Bunches of Money
This long-ago memory revisited me this morning. My seven-year-old granddaughter and I planned a jailbreak from after-school care. (Name withheld because she is a grownup now and I didn’t ask her permission).
We drove to McDonald’s, ordered french fries and hot fudge sundaes and then found a booth. “If you could do anything, what would it be?” I asked her, as we settled into our seats. She looked directly at me and said: “I would have bunches of money.”
Intrigued, I continued: “If you had bunches of money what would you do with it?”
“I would give it to my mom.”
“What would your mom do with it?”
“She would pay the rent, buy food and buy us all clothes.”
At this question, she let out a big sigh. “This morning my mom had to borrow two dollars from my sister for my lunch.” Her little body shifted back and forth with discomfort.
“Lunch costs two dollars?” I asked.
“No… it costs a dollar and sixty cents, but if I have two dollars, then I have 40 cents left and if I can find a dime then I can get a snack.” Now we’re talking.
She described all the different snack options with great animation as I fingered through my wallet, keeping it out of sight. I found 16 quarters and lined them up on the table in stacks of two. We entertained the options. With 16 quarters, she could purchase snacks for eight days straight. Another idea she had was to put the quarters in a special place so that if her mom ran out of money, she could shore her up out of her own stash.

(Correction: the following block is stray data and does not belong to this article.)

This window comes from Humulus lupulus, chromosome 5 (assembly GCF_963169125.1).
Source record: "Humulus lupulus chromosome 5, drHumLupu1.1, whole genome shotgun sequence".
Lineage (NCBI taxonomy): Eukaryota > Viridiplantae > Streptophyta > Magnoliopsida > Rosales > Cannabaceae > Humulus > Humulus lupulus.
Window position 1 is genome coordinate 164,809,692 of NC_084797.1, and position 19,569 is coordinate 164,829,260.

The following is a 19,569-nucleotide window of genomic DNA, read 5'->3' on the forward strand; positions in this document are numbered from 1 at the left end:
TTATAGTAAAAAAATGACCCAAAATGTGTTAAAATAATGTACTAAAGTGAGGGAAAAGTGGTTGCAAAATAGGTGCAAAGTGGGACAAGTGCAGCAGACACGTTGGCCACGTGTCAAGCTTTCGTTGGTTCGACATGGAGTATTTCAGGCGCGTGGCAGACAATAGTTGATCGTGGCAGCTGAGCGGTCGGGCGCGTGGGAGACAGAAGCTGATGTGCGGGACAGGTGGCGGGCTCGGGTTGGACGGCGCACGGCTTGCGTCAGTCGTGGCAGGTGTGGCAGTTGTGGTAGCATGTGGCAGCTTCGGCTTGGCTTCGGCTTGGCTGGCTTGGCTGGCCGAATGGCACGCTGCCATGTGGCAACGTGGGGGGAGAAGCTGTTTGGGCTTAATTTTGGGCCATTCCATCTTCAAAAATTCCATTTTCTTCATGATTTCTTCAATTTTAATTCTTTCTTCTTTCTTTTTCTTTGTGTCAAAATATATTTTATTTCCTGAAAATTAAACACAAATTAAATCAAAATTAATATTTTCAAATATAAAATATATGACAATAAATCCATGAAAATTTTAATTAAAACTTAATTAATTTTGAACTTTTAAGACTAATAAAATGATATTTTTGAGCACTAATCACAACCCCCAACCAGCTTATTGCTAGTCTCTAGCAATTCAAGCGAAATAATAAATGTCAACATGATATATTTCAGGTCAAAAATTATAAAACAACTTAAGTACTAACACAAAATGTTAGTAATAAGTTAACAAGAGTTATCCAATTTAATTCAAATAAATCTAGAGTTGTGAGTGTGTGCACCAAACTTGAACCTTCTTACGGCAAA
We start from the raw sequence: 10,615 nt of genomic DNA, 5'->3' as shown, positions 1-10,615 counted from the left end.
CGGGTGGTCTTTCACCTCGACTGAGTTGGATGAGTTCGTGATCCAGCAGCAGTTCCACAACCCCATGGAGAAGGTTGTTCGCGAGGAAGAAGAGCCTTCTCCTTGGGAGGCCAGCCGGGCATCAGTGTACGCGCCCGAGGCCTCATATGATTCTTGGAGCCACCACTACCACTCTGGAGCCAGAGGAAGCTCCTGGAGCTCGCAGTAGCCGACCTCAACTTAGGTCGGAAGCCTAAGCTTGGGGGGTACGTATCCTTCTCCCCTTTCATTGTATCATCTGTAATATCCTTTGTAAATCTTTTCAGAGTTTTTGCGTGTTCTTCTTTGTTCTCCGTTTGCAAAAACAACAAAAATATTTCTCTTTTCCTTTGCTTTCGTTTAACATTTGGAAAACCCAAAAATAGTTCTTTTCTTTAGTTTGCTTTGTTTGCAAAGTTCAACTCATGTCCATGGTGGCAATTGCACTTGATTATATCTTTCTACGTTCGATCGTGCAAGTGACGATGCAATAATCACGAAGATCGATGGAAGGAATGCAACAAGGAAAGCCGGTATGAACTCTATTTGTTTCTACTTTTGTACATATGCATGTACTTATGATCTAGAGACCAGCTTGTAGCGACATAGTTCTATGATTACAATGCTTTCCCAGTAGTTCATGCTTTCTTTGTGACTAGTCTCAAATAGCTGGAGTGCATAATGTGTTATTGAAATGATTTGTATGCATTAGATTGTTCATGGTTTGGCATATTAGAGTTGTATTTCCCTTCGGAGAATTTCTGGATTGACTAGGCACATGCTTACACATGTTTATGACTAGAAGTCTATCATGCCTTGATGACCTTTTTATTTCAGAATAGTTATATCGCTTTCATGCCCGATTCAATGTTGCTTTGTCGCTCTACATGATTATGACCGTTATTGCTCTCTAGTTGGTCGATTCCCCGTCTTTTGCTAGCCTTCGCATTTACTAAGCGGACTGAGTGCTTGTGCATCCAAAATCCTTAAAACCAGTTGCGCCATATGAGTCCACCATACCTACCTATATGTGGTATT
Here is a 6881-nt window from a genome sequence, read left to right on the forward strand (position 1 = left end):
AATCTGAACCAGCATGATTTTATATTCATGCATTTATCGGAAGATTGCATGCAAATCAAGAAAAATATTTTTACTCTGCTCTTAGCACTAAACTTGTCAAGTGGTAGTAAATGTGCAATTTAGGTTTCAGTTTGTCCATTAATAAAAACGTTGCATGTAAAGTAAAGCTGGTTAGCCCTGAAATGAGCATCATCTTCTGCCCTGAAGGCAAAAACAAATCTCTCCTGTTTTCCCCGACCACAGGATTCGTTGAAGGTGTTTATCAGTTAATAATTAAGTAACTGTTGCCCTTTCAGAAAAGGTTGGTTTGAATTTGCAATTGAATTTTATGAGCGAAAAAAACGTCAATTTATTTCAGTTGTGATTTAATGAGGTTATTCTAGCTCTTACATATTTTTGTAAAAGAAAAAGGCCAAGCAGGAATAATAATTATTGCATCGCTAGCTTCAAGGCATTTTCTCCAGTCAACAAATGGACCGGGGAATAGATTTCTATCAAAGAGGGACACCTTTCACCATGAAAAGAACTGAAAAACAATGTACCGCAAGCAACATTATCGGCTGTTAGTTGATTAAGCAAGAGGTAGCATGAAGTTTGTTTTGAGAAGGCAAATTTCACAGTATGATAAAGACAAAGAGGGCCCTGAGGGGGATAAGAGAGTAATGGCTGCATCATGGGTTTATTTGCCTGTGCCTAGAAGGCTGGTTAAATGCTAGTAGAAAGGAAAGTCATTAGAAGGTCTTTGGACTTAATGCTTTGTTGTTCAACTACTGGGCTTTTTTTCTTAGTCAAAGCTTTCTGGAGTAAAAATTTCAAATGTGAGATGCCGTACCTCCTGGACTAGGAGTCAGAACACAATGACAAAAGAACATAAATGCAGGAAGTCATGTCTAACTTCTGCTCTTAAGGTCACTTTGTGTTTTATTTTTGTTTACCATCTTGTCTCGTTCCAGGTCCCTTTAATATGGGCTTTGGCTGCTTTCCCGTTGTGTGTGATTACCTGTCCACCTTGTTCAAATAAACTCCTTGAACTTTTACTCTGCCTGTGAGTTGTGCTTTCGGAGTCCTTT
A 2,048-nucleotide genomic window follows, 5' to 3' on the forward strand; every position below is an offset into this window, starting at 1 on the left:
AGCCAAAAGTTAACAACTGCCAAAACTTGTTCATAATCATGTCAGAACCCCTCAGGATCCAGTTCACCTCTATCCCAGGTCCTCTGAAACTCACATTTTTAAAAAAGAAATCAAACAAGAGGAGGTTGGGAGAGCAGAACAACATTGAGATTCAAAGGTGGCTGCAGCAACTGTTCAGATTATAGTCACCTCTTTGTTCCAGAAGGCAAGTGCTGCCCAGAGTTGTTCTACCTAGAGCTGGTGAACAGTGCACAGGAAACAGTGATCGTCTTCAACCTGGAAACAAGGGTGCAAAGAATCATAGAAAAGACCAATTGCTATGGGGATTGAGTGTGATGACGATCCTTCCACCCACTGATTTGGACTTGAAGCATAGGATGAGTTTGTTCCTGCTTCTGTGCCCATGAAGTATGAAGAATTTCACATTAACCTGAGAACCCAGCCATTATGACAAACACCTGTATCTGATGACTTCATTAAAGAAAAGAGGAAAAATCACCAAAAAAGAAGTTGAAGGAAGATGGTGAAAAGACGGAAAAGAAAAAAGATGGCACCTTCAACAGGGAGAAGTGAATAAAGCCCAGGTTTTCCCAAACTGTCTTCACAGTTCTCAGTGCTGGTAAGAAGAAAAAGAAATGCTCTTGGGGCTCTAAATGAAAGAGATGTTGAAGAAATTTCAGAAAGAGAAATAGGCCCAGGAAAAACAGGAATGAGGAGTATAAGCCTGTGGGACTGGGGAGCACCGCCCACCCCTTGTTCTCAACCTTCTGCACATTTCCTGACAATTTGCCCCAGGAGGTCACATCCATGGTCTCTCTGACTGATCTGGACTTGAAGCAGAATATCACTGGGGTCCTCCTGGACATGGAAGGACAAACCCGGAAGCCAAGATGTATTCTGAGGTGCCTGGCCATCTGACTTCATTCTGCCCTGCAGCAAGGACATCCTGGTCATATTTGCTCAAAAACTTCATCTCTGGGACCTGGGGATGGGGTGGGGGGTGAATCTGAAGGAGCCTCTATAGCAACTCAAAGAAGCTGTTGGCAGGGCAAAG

My granddaughter taught me a lot that day. She felt her mother’s distress and wished with all her heart that she could resolve it. How often have we each been in that position with someone we love? She was carrying the problem with no way to resolve it.
Here is the first lesson. We can’t solve a problem that we didn’t create. Earning a living and paying her own expenses was out of her current level of expertise. She is smart and she could identify the problem.
“Mom doesn’t have enough money.” She came up with a conceptual solution. “If I had bunches of money, I would give it to mom.” End of problem.
Her solution of wishing for bunches of money couldn’t solve her mom’s problem and created a more serious problem for her. It repressed her vitality and replaced it with worry. Lesson number two. When you ingest problems that you don’t fully understand and can’t solve by yourself, it depresses your exuberance and leaves you stuck in anxiety and worry.
Once she shared the part of the problem that affected her, we were on our way to a solution. Though the issue started out as a lack of lunch money, the part of the problem that was her real motivator was: “How can I have money for snacks?” Lesson number three. Broad goals don’t motivate us to take action. For example, a goal of losing weight is too general and much less motivating than something specific like finding an outfit in a smaller size for a specific event and making it happen.
Bunches of money seemed like the answer. The real answer was to find a way to satisfy both her desire to help her mom and also satisfy her own desires.
By respecting ourselves enough to treat our wants and needs as important and creating a specific plan to address those desires is the formula for a satisfying life, whether we are seven, 17, 47, or 70.
Susan writes and produces personal development small group seminars locally. Find her at susanvelasquez.com.
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